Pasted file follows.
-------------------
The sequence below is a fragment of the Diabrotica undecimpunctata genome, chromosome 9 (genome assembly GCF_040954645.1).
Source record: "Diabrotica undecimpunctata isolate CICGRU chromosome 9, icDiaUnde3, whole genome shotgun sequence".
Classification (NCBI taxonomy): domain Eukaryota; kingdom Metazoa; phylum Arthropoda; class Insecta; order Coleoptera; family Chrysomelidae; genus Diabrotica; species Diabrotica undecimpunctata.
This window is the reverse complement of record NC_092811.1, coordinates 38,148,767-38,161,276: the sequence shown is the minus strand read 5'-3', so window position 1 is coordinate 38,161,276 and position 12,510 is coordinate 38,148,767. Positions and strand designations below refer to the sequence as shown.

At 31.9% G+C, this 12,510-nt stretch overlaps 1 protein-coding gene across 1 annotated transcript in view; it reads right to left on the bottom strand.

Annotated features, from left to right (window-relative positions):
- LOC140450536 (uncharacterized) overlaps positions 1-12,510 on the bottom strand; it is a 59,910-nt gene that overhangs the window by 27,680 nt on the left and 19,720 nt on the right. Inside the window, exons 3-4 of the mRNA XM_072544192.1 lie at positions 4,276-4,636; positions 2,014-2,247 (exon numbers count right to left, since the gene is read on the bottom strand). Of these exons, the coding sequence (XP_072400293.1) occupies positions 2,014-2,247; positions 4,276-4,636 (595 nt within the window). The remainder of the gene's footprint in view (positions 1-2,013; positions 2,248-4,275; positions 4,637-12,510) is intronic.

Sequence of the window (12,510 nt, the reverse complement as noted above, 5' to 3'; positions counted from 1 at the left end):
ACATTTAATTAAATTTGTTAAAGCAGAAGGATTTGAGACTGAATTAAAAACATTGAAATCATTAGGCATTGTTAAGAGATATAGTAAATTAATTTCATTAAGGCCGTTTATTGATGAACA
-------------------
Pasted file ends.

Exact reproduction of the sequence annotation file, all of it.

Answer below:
The sequence below is a fragment of the Diabrotica undecimpunctata genome, chromosome 9 (genome assembly GCF_040954645.1).
Source record: "Diabrotica undecimpunctata isolate CICGRU chromosome 9, icDiaUnde3, whole genome shotgun sequence".
Classification (NCBI taxonomy): domain Eukaryota; kingdom Metazoa; phylum Arthropoda; class Insecta; order Coleoptera; family Chrysomelidae; genus Diabrotica; species Diabrotica undecimpunctata.
This window is the reverse complement of record NC_092811.1, coordinates 38,148,767-38,161,276: the sequence shown is the minus strand read 5'-3', so window position 1 is coordinate 38,161,276 and position 12,510 is coordinate 38,148,767. Positions and strand designations below refer to the sequence as shown.

At 31.9% G+C, this 12,510-nt stretch overlaps 1 protein-coding gene across 1 annotated transcript in view; it reads right to left on the bottom strand.

Annotated features, from left to right (window-relative positions):
- LOC140450536 (uncharacterized) overlaps positions 1-12,510 on the bottom strand; it is a 59,910-nt gene that overhangs the window by 27,680 nt on the left and 19,720 nt on the right. Inside the window, exons 3-4 of the mRNA XM_072544192.1 lie at positions 4,276-4,636; positions 2,014-2,247 (exon numbers count right to left, since the gene is read on the bottom strand). Of these exons, the coding sequence (XP_072400293.1) occupies positions 2,014-2,247; positions 4,276-4,636 (595 nt within the window). The remainder of the gene's footprint in view (positions 1-2,013; positions 2,248-4,275; positions 4,637-12,510) is intronic.

Sequence of the window (12,510 nt, the reverse complement as noted above, 5' to 3'; positions counted from 1 at the left end):
ACATTTAATTAAATTTGTTAAAGCAGAAGGATTTGAGACTGAATTAAAAACATTGAAATCATTAGGCATTGTTAAGAGATATAGTAAATTAATTTCATTAAGGCCGTTTATTGATGAACA